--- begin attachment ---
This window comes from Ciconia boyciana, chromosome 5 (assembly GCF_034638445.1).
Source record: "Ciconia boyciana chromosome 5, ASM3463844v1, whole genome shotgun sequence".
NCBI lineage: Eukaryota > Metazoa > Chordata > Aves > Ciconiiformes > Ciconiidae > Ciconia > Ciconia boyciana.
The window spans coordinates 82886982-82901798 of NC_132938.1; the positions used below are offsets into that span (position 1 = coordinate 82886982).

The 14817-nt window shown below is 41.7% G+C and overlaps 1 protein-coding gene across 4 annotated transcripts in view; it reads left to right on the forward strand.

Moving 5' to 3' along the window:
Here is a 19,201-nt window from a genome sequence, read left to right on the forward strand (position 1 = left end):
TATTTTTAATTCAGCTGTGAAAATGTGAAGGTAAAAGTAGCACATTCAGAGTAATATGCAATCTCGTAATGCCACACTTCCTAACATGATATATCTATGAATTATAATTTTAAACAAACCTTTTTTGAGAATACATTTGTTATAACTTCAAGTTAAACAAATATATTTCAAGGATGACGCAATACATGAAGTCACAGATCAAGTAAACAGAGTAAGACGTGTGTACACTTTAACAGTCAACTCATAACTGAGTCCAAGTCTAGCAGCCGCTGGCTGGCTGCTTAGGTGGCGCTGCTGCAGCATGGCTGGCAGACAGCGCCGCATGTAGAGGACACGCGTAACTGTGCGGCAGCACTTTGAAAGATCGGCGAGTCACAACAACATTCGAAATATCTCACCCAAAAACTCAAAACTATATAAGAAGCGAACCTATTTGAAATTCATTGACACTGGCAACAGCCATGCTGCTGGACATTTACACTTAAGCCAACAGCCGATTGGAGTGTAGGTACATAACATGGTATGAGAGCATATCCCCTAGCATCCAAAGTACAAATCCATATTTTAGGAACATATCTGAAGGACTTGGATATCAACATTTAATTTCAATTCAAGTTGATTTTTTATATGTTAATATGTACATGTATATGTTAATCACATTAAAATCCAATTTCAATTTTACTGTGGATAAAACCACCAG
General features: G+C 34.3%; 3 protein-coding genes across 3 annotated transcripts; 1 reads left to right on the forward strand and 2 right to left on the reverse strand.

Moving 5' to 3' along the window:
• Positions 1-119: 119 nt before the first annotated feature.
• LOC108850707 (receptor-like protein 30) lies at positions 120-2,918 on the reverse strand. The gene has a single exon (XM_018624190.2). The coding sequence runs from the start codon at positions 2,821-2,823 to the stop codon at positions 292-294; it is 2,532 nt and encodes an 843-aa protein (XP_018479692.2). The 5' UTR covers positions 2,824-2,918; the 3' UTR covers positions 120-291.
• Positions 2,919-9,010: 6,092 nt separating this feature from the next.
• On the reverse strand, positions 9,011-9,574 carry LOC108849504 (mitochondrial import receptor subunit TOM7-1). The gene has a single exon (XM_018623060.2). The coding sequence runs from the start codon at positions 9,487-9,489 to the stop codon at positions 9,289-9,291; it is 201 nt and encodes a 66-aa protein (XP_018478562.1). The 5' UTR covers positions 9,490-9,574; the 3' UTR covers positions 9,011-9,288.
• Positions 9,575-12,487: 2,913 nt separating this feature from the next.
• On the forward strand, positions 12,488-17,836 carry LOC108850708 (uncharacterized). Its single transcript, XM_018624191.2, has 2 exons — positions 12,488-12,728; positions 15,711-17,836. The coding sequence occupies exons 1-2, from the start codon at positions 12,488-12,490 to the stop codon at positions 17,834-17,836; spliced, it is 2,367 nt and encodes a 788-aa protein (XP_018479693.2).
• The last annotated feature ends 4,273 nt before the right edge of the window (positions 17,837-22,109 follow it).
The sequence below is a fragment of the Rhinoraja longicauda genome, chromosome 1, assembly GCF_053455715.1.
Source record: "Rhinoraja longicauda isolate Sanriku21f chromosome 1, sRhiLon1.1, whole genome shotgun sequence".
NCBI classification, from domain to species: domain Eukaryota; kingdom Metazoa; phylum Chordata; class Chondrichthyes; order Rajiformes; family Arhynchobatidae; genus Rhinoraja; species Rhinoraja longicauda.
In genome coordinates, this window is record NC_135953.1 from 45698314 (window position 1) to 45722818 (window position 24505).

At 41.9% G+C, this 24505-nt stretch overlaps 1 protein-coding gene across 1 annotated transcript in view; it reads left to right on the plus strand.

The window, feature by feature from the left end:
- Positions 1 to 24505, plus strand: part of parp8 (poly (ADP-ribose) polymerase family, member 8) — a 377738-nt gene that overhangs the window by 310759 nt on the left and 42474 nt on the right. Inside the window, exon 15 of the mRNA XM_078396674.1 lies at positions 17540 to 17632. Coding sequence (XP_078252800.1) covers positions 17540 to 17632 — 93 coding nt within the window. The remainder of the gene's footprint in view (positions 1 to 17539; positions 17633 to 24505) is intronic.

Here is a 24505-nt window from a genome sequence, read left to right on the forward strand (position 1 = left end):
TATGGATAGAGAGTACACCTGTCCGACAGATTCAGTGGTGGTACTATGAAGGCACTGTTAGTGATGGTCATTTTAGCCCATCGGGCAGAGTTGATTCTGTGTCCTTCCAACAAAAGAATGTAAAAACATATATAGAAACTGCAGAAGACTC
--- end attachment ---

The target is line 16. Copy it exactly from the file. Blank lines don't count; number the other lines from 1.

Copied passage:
• On the forward strand, positions 12,488-17,836 carry LOC108850708 (uncharacterized). Its single transcript, XM_018624191.2, has 2 exons — positions 12,488-12,728; positions 15,711-17,836. The coding sequence occupies exons 1-2, from the start codon at positions 12,488-12,490 to the stop codon at positions 17,834-17,836; spliced, it is 2,367 nt and encodes a 788-aa protein (XP_018479693.2).